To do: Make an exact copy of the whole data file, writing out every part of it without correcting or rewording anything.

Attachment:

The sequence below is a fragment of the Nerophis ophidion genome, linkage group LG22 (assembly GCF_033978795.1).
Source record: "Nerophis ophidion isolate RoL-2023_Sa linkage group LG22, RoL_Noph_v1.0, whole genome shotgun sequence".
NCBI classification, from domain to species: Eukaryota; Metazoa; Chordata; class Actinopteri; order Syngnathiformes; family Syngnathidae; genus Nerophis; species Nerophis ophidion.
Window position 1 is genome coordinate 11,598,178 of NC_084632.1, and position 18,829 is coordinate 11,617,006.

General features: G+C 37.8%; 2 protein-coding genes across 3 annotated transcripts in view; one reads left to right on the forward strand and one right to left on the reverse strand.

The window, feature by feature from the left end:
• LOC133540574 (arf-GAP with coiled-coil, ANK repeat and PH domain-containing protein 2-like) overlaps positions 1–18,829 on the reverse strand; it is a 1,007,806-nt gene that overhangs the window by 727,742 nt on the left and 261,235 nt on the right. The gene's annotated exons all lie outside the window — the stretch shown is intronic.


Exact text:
The sequence below is a fragment of the Nerophis ophidion genome, linkage group LG22 (assembly GCF_033978795.1).
Source record: "Nerophis ophidion isolate RoL-2023_Sa linkage group LG22, RoL_Noph_v1.0, whole genome shotgun sequence".
NCBI classification, from domain to species: Eukaryota; Metazoa; Chordata; class Actinopteri; order Syngnathiformes; family Syngnathidae; genus Nerophis; species Nerophis ophidion.
Window position 1 is genome coordinate 11,598,178 of NC_084632.1, and position 18,829 is coordinate 11,617,006.

General features: G+C 37.8%; 2 protein-coding genes across 3 annotated transcripts in view; one reads left to right on the forward strand and one right to left on the reverse strand.

The window, feature by feature from the left end:
• LOC133540574 (arf-GAP with coiled-coil, ANK repeat and PH domain-containing protein 2-like) overlaps positions 1–18,829 on the reverse strand; it is a 1,007,806-nt gene that overhangs the window by 727,742 nt on the left and 261,235 nt on the right. The gene's annotated exons all lie outside the window — the stretch shown is intronic.